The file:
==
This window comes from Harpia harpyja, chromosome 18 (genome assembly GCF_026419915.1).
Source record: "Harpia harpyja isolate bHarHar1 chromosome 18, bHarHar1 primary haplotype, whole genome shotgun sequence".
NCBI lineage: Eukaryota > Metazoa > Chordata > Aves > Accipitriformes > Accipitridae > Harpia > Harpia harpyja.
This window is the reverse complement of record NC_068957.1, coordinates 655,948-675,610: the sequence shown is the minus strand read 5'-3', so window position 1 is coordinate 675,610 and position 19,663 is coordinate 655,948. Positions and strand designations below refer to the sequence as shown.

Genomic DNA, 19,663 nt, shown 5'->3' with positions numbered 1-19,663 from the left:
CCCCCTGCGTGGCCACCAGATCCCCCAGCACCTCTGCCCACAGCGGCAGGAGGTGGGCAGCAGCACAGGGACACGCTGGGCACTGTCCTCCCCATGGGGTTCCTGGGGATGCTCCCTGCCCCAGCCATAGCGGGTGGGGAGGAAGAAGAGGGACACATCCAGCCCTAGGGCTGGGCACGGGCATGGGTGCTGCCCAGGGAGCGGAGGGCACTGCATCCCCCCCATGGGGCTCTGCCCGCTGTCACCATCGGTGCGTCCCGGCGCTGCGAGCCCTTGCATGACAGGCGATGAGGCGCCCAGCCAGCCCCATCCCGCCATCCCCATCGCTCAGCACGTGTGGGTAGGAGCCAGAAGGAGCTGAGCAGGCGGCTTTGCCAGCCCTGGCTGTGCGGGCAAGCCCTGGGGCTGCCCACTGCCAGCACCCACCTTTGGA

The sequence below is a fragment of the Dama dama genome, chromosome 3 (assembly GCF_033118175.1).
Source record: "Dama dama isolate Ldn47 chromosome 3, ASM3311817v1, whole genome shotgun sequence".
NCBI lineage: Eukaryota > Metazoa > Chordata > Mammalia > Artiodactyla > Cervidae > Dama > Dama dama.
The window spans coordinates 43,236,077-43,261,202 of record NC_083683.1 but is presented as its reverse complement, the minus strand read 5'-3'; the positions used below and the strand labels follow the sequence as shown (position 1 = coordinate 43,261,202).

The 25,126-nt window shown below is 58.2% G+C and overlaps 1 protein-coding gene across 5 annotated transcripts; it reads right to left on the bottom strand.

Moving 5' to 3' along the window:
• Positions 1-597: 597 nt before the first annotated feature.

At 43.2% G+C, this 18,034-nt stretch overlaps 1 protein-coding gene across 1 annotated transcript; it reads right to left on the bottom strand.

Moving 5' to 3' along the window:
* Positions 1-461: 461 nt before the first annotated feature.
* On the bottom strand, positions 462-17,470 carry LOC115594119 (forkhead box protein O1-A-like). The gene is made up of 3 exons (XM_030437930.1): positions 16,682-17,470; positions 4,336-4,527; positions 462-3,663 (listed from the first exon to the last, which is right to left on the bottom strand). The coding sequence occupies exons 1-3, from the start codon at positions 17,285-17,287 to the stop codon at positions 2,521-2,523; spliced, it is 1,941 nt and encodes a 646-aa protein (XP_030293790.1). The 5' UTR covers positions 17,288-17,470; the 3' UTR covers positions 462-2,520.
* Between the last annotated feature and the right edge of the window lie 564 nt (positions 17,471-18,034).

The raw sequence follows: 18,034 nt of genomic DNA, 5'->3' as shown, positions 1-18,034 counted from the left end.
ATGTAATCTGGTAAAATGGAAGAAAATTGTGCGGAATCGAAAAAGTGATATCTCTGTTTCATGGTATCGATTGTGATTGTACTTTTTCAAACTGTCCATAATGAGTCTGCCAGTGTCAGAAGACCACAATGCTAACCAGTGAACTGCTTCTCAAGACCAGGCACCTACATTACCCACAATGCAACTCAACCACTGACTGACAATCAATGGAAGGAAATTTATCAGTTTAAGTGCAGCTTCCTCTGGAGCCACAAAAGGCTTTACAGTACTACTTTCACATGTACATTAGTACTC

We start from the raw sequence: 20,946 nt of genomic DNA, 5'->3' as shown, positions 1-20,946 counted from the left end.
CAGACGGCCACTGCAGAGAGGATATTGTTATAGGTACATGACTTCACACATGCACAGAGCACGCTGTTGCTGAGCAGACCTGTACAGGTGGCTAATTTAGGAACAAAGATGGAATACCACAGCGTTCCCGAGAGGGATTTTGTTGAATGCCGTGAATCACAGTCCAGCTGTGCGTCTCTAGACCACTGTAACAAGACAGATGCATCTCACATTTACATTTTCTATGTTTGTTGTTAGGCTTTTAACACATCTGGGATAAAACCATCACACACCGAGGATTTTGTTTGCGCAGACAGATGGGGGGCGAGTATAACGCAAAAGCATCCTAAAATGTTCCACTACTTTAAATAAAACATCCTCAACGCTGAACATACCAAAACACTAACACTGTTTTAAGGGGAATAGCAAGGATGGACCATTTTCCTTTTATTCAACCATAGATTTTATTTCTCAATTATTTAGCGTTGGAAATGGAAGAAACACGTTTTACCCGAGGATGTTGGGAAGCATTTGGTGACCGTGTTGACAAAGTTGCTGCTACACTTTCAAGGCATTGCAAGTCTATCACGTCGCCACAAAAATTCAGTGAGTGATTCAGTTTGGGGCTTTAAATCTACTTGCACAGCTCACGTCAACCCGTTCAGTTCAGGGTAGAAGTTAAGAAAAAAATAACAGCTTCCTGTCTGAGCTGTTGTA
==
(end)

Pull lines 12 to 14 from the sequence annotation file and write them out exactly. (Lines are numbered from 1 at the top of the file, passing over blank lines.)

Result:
Moving 5' to 3' along the window:
• Positions 1-597: 597 nt before the first annotated feature.

At 43.2% G+C, this 18,034-nt stretch overlaps 1 protein-coding gene across 1 annotated transcript; it reads right to left on the bottom strand.